Dependent family members of veterans who died from illnesses covered by the PACT Act may reapply for survivor's benefits if they've had a claim denied in the past.
The PACT Act dramatically expanded benefits to veterans and survivors by adding to the list of diseases that the agency acknowledges are service-connected. President Joe Biden signed the PACT Act into law Aug. 10, 2022, and it took effect on Jan. 1, 2023.
By automatically accepting that about two dozen more diseases are service-connected and adding to the list of presumptive illnesses for Agent Orange exposure, the act gave millions of veterans who were exposed to radiation and toxic chemicals while in uniform, going back to the 1960s, the opportunity for benefits.
The act also required that the VA give survivors who were previously denied those benefits another chance to apply for Dependency and Indemnity Compensation (DIC). The program provides compensation to dependents of service members who died in the line of duty or from a service-connected disease or injury.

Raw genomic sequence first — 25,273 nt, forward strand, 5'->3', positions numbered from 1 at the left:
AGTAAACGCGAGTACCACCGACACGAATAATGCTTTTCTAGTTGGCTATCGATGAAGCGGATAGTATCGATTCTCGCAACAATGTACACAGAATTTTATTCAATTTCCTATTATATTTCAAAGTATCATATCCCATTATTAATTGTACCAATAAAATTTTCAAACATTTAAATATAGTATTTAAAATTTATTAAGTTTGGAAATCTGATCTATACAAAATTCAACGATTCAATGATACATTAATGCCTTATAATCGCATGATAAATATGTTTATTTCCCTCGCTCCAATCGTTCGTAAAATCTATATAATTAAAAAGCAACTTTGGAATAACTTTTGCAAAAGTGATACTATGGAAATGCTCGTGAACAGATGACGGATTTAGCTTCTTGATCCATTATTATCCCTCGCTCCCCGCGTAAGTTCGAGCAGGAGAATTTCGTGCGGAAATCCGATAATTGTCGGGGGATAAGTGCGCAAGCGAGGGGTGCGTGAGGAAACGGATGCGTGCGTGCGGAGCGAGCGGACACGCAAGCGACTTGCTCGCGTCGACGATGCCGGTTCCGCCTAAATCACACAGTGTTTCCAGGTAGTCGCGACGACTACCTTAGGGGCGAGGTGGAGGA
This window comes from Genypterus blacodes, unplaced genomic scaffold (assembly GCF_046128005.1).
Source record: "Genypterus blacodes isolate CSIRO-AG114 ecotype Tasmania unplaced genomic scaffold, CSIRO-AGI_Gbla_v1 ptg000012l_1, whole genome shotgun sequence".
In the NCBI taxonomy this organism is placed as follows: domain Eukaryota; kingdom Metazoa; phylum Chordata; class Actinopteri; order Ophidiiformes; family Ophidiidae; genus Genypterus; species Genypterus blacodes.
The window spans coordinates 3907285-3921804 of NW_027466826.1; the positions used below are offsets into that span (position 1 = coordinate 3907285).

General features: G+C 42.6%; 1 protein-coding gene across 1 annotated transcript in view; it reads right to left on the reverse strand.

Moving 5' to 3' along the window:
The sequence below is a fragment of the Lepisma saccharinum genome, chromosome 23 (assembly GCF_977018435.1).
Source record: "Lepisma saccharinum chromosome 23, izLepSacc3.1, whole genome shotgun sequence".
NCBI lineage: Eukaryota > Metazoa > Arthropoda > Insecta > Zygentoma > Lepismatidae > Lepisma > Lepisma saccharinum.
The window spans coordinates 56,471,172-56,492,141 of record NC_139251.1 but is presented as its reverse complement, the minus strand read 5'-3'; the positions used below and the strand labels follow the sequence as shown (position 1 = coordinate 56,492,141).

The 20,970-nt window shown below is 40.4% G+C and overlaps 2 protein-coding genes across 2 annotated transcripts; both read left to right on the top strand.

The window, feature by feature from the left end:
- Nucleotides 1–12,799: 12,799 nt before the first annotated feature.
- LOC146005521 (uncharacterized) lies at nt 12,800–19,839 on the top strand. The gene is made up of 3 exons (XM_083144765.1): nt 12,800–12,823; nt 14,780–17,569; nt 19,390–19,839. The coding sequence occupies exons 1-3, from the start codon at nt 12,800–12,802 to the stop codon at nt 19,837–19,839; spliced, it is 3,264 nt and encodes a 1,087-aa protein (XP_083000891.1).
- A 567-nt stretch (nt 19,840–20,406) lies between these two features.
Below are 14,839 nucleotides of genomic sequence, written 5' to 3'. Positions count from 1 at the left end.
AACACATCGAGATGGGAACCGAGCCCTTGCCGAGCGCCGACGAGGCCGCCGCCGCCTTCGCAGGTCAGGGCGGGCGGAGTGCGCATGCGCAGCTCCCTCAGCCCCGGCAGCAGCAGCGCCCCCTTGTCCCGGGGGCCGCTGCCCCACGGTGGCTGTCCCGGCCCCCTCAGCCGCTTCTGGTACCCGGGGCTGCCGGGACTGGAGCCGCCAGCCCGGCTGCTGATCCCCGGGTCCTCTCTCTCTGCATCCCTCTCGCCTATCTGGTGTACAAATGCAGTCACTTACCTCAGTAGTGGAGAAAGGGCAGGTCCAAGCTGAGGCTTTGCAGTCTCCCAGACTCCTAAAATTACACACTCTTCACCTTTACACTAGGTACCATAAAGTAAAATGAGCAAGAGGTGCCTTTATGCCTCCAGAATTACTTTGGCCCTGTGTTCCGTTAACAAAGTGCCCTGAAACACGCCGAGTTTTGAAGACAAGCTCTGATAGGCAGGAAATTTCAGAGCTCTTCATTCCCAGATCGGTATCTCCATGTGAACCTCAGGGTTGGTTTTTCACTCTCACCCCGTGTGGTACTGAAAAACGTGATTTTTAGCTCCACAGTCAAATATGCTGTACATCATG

The VA posted a draft addition to the U.S. Code on Monday, providing a 60-day window for public comments on the proposed new rule. The public comment period will start Wednesday.
The VA estimates in the draft rule that 14,828 "respondents" -- defined as "primarily" survivors of deceased veterans -- in fiscal 2023 could apply to have their claims reevaluated. There is no deadline by which time a survivor must reapply.
Reevaluated claims that are approved will generally use the date the original claim was submitted for benefits calculations.
The VA will contact survivors using the same communications method employed when survivors were told that their claim was denied. The department will also publish a notice on its website, along with conducting additional outreach, such as through veterans service organizations, to try to reach potential beneficiaries, according to the draft rule.
-- Amanda Miller can be reached at email@example.com.